• Magneto looks like this when he complains that SHIELD couldn't be bothered to help Genosha during or after the sentinel attack, not many pages after his recollection of mercy-killing several survivors, but the reason he did that could easily be that he knew no help would come.
  • Impaled with Extreme Prejudice:
    • Magneto kills a man by tearing out his fillings and "replacing" them with street signs.
    • Magneto used rusty nails to deal with a bunch of armed men. No one got out with a few all over.
  • Improvised Weapon: A paperclip proves surprisingly versatile.
  • It's Personal:
    • Minzee lost his family due to the Acolytes attacking him while being led by Magneto years ago. When they meet again he wants blood.
    • Subverted with the Magneto fanclub that Briar frequents. It's full of people who were injured in one of Magneto's rampages, and they all want to take it personally, but it is very rare that Magneto gives individual lessons to people who aren't actively going after mutants.
  • Just in Time: Magneto doesn't know it, but he kills Amy mere seconds before the hallucination that feeds off her power kills Briar.
  • Meaningful Name:
    • Agent Haines. "Haine" is French for "hate".
    • "Hitzig" means "heated" in German. The guy was in charge of the ovens at Auschwitz.
    • Briar is a good, foreshadowing name for someone who lives to be a thorn in Magneto's side.
  • Meaningful Rename: Magneto introduces himself as Max to Samuel. Unlike Mr. Sullivan (the alias he uses at the motel), Max is his birthname, notwithstandinding that people tend to call him Mags. Samuel's camp of homeless people reminds him of his life in Krakow, Poland, where he lived before taken to Auschwitz.
  • Mercy Kill: Magneto does this every few issues. It's part of his Moral Grey.
    • The homeless man who was made into a mutant-killing cyborg.
    • The man in the flashback on Genosha whose body was crushed under debris. And the other wounded who came to Magneto for help.
    • Played with with Amy. It's not that she particularly wants to die, it is just that she understand that it is the only realistic way to keep people safe.
  • Never Hurt an Innocent: Averted. We get a look into a past incident during one of Magneto's rampages, and meet with a victim who decides to work with Magneto so that this trope goes into effect.
  • Never My Fault: Briar, possibly jokingly, accuses Eric of turning her into a race traitor, as though she hasn't been following him around demanding a chance to help him.
  • Nice Job Fixing It, Villain: The mutant fighting ring in Hong Kong has, in Magneto's own words, animals that are genetically engineered mutant killers with impenetrable metal skin, and yet
    Magneto: These fools are using them for sport.
  • No Body Left Behind: Magneto's body turns to ashes as his power overloads in the final issue.
  • No Good Deed Goes Unpunished: Samuel just gave Magneto soup while under an alias because he seemed down on his luck. The S.H.I.E.L.D. agents have the authorities kick the people there off the land and are trying to bring him in for questioning when he clearly doesn't know a thing.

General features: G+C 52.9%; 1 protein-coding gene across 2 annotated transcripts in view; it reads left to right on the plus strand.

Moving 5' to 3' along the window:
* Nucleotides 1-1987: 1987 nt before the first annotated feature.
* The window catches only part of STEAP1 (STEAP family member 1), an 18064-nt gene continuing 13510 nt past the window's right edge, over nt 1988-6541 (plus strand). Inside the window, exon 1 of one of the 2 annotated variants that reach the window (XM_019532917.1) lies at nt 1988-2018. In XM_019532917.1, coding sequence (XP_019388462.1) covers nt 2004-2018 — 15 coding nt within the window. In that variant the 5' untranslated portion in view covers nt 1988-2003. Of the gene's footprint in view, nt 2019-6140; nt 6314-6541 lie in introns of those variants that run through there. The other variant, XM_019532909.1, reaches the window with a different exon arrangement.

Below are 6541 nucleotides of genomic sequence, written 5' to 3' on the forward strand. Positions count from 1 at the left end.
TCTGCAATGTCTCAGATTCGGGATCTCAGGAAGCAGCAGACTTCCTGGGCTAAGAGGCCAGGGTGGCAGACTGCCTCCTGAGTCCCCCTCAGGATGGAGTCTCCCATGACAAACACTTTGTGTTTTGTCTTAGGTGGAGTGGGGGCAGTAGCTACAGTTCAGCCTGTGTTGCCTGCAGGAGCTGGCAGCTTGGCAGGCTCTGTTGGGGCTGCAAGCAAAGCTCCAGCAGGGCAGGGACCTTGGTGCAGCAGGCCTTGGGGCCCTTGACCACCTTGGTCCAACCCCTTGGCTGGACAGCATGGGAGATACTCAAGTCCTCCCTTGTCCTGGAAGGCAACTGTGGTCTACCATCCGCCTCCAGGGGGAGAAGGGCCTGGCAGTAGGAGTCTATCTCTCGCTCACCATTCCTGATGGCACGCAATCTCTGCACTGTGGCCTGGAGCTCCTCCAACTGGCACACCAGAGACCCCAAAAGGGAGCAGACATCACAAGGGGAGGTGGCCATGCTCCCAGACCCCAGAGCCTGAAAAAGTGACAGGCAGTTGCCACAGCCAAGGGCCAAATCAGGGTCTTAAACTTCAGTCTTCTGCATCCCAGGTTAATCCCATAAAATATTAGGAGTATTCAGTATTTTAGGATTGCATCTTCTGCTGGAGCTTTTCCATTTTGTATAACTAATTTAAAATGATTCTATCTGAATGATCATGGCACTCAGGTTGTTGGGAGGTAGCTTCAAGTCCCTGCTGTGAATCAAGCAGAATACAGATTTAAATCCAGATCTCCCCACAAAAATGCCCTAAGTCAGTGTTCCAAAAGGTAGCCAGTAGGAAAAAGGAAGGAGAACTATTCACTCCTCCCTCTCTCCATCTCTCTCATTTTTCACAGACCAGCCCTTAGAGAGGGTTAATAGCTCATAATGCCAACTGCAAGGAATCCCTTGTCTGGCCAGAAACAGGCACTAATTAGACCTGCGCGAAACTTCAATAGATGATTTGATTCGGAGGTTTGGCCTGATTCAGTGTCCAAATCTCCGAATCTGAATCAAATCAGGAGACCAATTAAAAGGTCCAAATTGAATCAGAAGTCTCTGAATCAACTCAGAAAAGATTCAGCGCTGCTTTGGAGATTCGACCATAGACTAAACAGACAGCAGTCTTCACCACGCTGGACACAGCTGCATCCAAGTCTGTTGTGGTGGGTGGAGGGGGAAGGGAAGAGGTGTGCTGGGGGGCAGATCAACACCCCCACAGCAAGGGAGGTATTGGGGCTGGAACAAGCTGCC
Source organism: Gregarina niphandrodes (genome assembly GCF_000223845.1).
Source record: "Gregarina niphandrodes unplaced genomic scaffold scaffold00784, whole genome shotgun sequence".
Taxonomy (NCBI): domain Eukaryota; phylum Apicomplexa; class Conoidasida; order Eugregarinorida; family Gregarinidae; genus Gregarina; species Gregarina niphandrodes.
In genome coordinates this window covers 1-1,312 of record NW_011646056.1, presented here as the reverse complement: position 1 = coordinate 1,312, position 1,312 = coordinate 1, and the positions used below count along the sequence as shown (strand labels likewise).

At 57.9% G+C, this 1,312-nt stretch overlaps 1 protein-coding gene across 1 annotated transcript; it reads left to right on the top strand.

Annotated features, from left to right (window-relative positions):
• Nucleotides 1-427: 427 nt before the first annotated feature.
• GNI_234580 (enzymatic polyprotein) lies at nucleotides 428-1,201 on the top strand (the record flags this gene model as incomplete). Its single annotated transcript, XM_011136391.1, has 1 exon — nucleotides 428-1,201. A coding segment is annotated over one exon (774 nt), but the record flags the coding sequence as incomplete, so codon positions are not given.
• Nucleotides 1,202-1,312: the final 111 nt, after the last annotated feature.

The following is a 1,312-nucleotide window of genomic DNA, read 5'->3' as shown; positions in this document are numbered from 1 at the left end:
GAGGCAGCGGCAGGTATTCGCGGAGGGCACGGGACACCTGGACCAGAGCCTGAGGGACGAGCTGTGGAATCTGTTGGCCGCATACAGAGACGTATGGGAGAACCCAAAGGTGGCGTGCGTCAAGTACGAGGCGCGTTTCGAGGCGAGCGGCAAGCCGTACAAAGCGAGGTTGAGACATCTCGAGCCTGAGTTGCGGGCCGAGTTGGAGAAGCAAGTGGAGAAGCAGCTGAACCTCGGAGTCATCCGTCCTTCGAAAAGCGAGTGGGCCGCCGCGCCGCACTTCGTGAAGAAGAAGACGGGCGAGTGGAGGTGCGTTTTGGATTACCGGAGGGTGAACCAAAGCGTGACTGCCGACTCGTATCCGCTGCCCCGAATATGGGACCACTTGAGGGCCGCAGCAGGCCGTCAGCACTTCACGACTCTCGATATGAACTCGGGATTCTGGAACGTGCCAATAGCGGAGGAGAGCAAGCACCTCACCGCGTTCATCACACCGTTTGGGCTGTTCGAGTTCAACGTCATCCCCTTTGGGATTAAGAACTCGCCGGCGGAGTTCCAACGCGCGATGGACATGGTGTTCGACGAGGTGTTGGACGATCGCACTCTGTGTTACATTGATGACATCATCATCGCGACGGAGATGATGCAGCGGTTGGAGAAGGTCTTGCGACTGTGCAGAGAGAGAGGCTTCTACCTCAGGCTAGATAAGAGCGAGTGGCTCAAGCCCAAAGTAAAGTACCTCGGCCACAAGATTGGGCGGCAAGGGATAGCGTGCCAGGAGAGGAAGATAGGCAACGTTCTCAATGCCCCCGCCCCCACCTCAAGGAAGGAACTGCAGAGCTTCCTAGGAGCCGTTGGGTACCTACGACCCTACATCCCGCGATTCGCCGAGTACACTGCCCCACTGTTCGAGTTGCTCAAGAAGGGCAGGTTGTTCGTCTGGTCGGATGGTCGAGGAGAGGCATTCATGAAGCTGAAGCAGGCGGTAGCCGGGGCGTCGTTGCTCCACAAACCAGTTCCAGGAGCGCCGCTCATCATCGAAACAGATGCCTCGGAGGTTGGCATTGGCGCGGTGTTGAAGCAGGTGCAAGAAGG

• No-Nonsense Nemesis: Magneto doesn't play around. No second chances, no warnings, nothing.
  • Nothing Personal: At a Magneto-con, Briar acknowledges that all the Magneto fans have probably convinced themselves, to some degree, that his collaterally damaging them was in some way personal. Even the ones who are faking their injuries.
  • Notice This: A comic book example. Metal objects are shown in a distinctive shade of blue in each scene, so as to show what weapons Magneto can potentially use.
  • Paint It Black: Magneto has switched from his White costume to a Black one to mark his change in mindset.
  • Politically Incorrect Villain: Red Skull, the S-Men, the Purifiers...
  • Power Incontinence:
    • When Magneto was doused with the Phoenix Force's Flame he had his power altered and fluctuated. He gets around this by using MGH made of his own genetic material. However, in Uncanny X-Men (2013) it is revealed that it was nanobots.
    • Amy, the mutant who Magneto met during Axis in Red Skull's camp, had her powers fall out of her control and made Hitzig who haunted Magneto's mind real. To stop it, he had to put her down.
  • "The Reason You Suck" Speech: Upon meeting two girls in the Genosha concentration camp and learning that they don't want to be saved because they're afraid of being caught again and punished, Magneto gives them a dressing-down informing them how cowardly they are.
  • Rooting for the Empire: In-universe, there's apparently a signifigant subculture dedicated to idolizing supervillains. Magneto alone has a large fanclub of human fans who even display scars they've gotten from his rampages with pride.
  • "Shaggy Dog" Story: All Magneto's efforts were for nothing, as he realized in the end.
  • Stalker with a Crush: Briar Raleigh would be this for Magneto. To be exact, Magneto crushed her leg with her car during a rampage that had nothing to do with her, and she developed a crush on him because she realized she found all that raw power sexy. It's implied that this was her BDSM "awakening".
  • Unwilling Roboticisation: A vagrant is made into a cheap knock-off of an Omega Sentinel and forced to kill mutants. He's put down by Magneto.
  • Villainous Rescue: When the combined forces of the X-Men and the Avengers are falling before a gang of hero-hunting Sentinels, Magneto puts together a team of A-list villains (and the Hobgoblin) to fly to the rescue. And it is glorious.


Video Example(s):

Alternative Title(s): Magneto 2014


Magneto's Amazing Vehicle

Magneto uses his magnetic powers on his car to be able to fly.

How well does it match the trope?

5 (15 votes)

Example of:

Main / FlyingCar